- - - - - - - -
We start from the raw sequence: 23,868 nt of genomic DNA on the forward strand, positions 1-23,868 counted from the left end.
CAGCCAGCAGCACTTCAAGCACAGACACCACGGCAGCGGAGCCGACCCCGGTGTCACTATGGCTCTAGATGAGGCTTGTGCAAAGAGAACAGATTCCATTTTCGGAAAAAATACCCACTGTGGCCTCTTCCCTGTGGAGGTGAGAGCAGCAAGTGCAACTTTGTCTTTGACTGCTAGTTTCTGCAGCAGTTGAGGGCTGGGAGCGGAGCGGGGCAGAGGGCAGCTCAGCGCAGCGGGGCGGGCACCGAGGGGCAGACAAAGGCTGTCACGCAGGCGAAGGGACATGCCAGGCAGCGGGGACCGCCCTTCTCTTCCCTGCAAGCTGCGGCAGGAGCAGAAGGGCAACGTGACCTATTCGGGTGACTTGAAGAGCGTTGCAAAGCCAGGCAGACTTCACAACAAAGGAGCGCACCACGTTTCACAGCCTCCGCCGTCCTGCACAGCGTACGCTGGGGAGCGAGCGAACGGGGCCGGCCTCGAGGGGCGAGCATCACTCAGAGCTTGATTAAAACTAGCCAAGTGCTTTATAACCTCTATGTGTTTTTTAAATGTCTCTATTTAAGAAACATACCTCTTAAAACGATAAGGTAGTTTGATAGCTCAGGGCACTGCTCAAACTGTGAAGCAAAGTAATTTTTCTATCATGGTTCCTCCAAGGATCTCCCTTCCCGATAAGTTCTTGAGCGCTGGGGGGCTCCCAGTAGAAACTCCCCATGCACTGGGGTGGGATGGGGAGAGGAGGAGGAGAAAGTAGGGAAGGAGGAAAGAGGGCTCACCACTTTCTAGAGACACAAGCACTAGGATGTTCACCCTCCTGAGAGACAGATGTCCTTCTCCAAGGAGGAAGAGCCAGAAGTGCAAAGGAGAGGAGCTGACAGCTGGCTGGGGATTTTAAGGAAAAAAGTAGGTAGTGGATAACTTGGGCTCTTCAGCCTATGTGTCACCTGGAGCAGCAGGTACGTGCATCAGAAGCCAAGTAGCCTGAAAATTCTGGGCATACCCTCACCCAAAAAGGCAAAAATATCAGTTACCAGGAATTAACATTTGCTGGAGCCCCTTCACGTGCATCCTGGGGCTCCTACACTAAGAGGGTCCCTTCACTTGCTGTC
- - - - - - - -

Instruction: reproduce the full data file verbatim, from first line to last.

We start from the raw sequence: 23,868 nt of genomic DNA on the forward strand, positions 1-23,868 counted from the left end.
CAGCCAGCAGCACTTCAAGCACAGACACCACGGCAGCGGAGCCGACCCCGGTGTCACTATGGCTCTAGATGAGGCTTGTGCAAAGAGAACAGATTCCATTTTCGGAAAAAATACCCACTGTGGCCTCTTCCCTGTGGAGGTGAGAGCAGCAAGTGCAACTTTGTCTTTGACTGCTAGTTTCTGCAGCAGTTGAGGGCTGGGAGCGGAGCGGGGCAGAGGGCAGCTCAGCGCAGCGGGGCGGGCACCGAGGGGCAGACAAAGGCTGTCACGCAGGCGAAGGGACATGCCAGGCAGCGGGGACCGCCCTTCTCTTCCCTGCAAGCTGCGGCAGGAGCAGAAGGGCAACGTGACCTATTCGGGTGACTTGAAGAGCGTTGCAAAGCCAGGCAGACTTCACAACAAAGGAGCGCACCACGTTTCACAGCCTCCGCCGTCCTGCACAGCGTACGCTGGGGAGCGAGCGAACGGGGCCGGCCTCGAGGGGCGAGCATCACTCAGAGCTTGATTAAAACTAGCCAAGTGCTTTATAACCTCTATGTGTTTTTTAAATGTCTCTATTTAAGAAACATACCTCTTAAAACGATAAGGTAGTTTGATAGCTCAGGGCACTGCTCAAACTGTGAAGCAAAGTAATTTTTCTATCATGGTTCCTCCAAGGATCTCCCTTCCCGATAAGTTCTTGAGCGCTGGGGGGCTCCCAGTAGAAACTCCCCATGCACTGGGGTGGGATGGGGAGAGGAGGAGGAGAAAGTAGGGAAGGAGGAAAGAGGGCTCACCACTTTCTAGAGACACAAGCACTAGGATGTTCACCCTCCTGAGAGACAGATGTCCTTCTCCAAGGAGGAAGAGCCAGAAGTGCAAAGGAGAGGAGCTGACAGCTGGCTGGGGATTTTAAGGAAAAAAGTAGGTAGTGGATAACTTGGGCTCTTCAGCCTATGTGTCACCTGGAGCAGCAGGTACGTGCATCAGAAGCCAAGTAGCCTGAAAATTCTGGGCATACCCTCACCCAAAAAGGCAAAAATATCAGTTACCAGGAATTAACATTTGCTGGAGCCCCTTCACGTGCATCCTGGGGCTCCTACACTAAGAGGGTCCCTTCACTTGCTGTC